The object of the present invention is to allow the sheath of an insulated cable to be checked without friction by means of a compact and versatile device which is able to operate within a very wide range of diameters and speeds, which is suitable for all types of sheathing, and which requires hardly any maintenance.
These and other objects of this invention will hereinafter appear and, for purposes of illustration but not of limitation, an embodiment of the invention is shown in the accompanying drawing in which:
FIG. 1 is a perspective diagramatic view of a tester embodying the features of this invention, and
FIG. 2 is a detailed view of the mounting of the barb on the wall of the tube.
According to the invention, the tester of dry dielectric strength of the insulating sheath of a continuously traveling electric cable which contains a source of high alternating voltage applied between the core of the cable connected to ground and the external surface of the sheath and a device for measuring the fault current, is characterized in that the electrical contact with the sheath is ensured only by a tube surrounding the cable and filled with an ionized atmosphere, the voltage required for ionizing the atmosphere of the tube being supplied by a generator which is independent of the measuring circuit.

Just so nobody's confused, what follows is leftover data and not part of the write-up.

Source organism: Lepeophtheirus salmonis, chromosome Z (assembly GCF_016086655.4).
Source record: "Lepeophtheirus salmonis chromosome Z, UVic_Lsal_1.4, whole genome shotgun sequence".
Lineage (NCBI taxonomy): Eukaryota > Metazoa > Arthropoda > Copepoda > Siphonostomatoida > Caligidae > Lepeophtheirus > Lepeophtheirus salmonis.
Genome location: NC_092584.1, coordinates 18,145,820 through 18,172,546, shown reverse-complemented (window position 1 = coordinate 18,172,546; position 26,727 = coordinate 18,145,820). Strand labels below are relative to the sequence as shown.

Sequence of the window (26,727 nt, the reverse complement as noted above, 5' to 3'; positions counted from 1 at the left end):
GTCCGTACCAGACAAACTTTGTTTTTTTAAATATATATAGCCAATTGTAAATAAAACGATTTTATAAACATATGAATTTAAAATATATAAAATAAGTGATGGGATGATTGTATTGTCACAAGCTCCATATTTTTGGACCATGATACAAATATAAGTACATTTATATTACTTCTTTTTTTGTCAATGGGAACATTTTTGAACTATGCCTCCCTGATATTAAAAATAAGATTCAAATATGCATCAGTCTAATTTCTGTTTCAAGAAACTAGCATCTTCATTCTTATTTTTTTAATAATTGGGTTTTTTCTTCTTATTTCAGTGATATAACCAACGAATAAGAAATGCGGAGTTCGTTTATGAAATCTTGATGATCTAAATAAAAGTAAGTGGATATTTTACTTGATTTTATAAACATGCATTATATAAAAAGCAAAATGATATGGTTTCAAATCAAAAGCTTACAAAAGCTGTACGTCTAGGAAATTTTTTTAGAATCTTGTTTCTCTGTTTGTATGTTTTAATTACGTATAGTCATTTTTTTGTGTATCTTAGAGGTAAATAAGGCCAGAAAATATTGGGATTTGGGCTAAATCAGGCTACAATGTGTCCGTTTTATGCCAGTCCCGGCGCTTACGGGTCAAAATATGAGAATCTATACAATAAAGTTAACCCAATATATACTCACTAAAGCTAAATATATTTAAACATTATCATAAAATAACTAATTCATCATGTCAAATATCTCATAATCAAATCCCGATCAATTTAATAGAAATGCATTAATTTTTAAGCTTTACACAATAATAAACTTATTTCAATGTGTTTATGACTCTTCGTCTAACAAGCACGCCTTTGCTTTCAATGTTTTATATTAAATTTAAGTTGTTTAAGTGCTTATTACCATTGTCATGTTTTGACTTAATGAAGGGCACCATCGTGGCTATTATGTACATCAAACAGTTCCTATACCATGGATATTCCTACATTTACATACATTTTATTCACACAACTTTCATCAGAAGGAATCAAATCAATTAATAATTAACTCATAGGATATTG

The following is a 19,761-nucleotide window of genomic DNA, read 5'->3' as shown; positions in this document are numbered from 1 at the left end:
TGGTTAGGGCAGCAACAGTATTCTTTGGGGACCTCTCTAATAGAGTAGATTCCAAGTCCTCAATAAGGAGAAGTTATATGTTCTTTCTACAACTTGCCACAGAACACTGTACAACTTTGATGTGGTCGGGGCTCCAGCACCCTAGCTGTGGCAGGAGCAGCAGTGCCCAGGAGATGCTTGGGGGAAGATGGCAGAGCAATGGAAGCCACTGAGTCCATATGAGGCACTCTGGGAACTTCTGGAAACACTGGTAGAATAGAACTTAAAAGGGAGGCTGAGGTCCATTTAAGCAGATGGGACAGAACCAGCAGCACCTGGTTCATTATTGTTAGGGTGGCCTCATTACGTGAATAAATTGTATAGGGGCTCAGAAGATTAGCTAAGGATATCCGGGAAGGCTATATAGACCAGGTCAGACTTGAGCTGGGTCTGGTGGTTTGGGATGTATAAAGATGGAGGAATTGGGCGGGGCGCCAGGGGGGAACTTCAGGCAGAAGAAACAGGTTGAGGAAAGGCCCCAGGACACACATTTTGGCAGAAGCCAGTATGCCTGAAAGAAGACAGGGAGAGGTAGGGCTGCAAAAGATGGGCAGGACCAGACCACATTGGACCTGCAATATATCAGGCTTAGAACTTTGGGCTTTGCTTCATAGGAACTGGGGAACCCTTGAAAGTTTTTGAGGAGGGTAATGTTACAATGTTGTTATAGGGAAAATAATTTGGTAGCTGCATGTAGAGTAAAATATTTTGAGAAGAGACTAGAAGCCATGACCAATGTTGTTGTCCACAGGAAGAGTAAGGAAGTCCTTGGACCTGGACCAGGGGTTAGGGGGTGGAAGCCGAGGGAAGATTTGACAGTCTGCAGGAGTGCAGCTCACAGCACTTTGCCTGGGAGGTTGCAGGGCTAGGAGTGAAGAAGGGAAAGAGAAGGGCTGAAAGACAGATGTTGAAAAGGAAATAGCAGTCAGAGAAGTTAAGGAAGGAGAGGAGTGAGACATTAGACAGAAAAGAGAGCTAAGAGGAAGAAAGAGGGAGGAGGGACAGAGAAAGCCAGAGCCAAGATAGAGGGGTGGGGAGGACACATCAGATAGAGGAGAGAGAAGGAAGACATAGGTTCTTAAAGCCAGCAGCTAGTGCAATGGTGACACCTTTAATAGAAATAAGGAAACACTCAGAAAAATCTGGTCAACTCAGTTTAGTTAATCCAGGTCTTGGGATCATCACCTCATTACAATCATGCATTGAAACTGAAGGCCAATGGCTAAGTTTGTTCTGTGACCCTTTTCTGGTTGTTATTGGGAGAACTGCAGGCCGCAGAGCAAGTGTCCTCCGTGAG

In a particular embodiment of the invention, the tube surrounding the cable consists of two cylindrical conducting walls which are coaxial to the cable and electrically insulated from each other, between which the ionizing voltage is applied, the external wall being provided with barbs extending radially towards the internal wall and passing through the internal wall by means of orifices pierced therein so as to ionize the space between the cable and the internal wall.
The tester, according to the invention, advantageously comprises a regulating device for varying the frequency of the voltage applied to the sheath as a function of the running speed of the cable so as to prevent needless fatigue of the sheath.
It may also comprise a device for regulating the fault current which allows the particular conditions of use to be taken into consideration, for example, losses caused by wet cables, and an electro-magnetic counter which adds up the faults so as to maintain the display even if the supply unexpectedly disappears.